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Detroit — The city Wednesday announced the launch of a competitive grant program aimed at connecting building owners with prospective small business tenants to get them off the ground in Detroit.

Motor City Match was unveiled by Mayor Mike Duggan in February as a mechanism to provide seed money — $500,000 every quarter in federal grant and foundation monies — for entrepreneurs looking to start a business.

This year, the program will also provide an additional $1 million in small business and renovation loans and $1 million in support services.

Duggan says the initiative will serve as a sustainable program in Detroit on which entrepreneurs can count.

“We wanted to have something that you know every single quarter $500,000 is available,” Duggan said during a news conference inside a vacant building being redeveloped in the Avenue of Fashion on Livernois.

April Anderson, co-owner of Good Cakes and Bakes, moved into her space in the Avenue of Fashion about 18 months ago. She says the process was challenging and she could have — and still may — benefit from the technical assistance offered under the program.

“I’m hoping it will give other entrepreneurs the spark to want to open in the city and to branch out into a neighborhood,” she said.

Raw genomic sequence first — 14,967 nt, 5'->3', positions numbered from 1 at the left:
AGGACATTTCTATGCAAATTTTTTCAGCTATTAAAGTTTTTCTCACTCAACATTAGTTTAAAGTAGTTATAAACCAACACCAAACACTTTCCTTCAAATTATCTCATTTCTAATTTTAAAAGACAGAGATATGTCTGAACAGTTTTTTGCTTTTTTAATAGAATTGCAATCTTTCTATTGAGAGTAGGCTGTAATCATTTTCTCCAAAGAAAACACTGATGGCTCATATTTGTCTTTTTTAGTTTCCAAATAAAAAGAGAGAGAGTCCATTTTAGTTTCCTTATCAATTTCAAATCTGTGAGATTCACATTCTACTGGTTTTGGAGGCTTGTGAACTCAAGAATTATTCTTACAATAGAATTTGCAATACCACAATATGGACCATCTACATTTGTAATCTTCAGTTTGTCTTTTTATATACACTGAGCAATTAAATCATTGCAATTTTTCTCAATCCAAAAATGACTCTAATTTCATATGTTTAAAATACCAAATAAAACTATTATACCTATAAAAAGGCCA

The program’s building owner track is for Detroit property owners with a vacant space who are looking for new tenants. The business owner track is for small companies, within the city and beyond, who are looking to start or expand in Detroit.

Applications for qualified building owners opened Wednesday and runs through May 1. The first decisions should be made in July, officials said.

A second round of business owner applications will open Aug. 1 and close Sept. 1. Those who qualify will have their property listed as available on the Motor City Match website.

For businesses, the application process will run from June 1 to July 1, with a second round running from Sept. 1 to Oct. 1.

“It’s really about bringing together this entire ecosystem of space, support and startup funding together so that small businesses can be successful in the city,” said Detroit Economic Growth Corporation CEO Rodrick Miller, adding that the grant program will also bring buildings back to life citywide.

Funding for technical support services come from the U.S. Department of Housing and Urban Development Community Development Block Grants. The grants have been allocated by Detroit to the city’s Economic Development Corporation, which will administer the program and is staffed by DEGC.

Philanthropic partners range from Bank of America to the Ford Foundation, JP Morgan Chase, the Kresge and Kellogg foundations and others. The program also features six lending partners to help facilitate small business and construction loans, officials said.

Duggan expects officials will know if the program is catching on by the second half of this year, but businesses won’t likely be in the spaces before 2016. Measuring success, he added, will be a longer-term process.

“Five years from now, that’s when we’ll know if we have really taken root,” he said.

cferretti@detroitnews.com

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